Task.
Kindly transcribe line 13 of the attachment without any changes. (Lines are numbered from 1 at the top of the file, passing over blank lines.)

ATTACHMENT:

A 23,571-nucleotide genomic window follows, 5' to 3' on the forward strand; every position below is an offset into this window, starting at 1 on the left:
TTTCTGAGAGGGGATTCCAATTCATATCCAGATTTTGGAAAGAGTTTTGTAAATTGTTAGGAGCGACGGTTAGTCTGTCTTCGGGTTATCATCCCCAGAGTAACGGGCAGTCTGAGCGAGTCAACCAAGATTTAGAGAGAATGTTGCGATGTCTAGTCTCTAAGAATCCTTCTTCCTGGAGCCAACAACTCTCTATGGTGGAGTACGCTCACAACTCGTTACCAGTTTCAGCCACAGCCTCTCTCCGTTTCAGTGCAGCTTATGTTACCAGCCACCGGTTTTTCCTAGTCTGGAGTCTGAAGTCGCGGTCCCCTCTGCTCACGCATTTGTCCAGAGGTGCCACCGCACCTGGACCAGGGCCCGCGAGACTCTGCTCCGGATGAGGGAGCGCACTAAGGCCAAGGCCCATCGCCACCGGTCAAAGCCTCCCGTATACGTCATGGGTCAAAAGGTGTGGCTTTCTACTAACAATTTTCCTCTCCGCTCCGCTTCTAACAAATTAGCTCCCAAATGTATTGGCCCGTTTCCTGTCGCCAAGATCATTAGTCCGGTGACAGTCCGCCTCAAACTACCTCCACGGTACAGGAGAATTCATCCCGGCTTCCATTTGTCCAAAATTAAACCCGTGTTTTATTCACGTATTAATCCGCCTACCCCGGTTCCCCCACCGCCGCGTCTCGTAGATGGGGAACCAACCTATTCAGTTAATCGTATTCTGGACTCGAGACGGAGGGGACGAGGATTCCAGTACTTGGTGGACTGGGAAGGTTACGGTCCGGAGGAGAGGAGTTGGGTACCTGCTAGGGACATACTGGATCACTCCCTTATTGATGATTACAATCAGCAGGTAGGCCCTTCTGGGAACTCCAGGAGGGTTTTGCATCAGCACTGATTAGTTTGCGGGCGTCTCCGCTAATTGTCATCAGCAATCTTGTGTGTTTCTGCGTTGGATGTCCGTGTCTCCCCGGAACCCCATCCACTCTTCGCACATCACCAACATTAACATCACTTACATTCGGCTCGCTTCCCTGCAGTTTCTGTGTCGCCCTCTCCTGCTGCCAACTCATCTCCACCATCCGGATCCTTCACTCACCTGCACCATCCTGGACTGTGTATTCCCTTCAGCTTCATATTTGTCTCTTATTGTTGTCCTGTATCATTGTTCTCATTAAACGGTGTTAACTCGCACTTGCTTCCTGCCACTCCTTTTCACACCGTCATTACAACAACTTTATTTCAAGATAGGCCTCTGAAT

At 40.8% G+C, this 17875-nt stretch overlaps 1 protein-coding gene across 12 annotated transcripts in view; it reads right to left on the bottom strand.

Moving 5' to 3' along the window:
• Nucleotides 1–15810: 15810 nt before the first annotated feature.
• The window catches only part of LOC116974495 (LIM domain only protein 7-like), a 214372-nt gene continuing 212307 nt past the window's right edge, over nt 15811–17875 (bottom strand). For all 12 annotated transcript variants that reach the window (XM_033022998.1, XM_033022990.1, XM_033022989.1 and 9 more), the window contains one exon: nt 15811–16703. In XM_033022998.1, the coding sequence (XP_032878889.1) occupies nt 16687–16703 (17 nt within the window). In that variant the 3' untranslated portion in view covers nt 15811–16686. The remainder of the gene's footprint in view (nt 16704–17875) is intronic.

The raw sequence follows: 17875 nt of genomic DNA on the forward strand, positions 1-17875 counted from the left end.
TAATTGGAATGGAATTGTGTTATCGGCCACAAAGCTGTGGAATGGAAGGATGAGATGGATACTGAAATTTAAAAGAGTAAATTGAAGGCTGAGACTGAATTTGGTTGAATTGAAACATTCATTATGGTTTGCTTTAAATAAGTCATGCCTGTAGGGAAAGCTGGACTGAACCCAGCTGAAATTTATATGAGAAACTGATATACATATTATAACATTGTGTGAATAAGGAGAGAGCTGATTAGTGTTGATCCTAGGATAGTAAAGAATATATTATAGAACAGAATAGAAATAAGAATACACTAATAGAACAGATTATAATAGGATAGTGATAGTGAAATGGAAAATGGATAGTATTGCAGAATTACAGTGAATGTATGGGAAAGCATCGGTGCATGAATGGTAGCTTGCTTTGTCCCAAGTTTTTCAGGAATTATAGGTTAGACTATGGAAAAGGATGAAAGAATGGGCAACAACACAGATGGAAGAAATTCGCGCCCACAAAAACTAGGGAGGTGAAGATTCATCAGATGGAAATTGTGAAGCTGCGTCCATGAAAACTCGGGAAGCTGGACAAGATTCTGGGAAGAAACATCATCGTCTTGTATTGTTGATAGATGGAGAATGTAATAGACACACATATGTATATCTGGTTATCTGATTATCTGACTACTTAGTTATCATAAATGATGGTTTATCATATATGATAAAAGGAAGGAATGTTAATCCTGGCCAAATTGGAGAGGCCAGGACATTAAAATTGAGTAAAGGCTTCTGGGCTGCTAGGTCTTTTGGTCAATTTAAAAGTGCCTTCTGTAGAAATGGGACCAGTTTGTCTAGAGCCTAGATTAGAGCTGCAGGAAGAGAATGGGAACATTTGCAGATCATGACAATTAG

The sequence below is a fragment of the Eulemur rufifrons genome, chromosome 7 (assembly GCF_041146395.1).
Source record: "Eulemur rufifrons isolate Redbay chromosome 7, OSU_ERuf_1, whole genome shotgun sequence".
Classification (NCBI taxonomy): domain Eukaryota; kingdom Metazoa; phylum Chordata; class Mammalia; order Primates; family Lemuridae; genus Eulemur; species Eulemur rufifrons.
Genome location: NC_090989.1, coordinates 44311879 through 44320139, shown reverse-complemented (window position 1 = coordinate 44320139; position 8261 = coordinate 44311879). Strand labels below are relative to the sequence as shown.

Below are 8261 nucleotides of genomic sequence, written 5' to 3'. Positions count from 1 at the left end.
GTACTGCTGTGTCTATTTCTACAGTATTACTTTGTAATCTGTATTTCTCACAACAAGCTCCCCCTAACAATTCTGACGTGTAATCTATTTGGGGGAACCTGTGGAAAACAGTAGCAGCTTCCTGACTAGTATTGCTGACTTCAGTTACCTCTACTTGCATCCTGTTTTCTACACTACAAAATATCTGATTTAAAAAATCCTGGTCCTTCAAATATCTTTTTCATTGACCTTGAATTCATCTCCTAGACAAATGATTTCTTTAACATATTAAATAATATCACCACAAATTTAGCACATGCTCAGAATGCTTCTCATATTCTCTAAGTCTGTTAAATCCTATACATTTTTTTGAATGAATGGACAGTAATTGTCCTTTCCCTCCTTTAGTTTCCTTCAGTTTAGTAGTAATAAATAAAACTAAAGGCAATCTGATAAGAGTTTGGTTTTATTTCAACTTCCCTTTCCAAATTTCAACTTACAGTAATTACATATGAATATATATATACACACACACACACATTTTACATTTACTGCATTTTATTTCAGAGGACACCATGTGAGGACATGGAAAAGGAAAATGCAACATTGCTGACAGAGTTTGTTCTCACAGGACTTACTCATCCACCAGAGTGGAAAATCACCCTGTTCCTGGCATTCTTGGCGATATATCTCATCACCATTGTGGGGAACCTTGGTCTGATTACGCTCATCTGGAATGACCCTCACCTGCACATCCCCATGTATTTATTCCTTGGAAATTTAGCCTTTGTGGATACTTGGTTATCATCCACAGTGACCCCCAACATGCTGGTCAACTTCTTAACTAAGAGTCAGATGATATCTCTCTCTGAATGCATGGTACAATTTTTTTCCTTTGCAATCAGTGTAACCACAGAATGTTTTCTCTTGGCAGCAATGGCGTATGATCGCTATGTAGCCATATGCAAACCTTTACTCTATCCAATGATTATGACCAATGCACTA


Below are 8261 nucleotides of genomic sequence, written 5' to 3'. Positions count from 1 at the left end.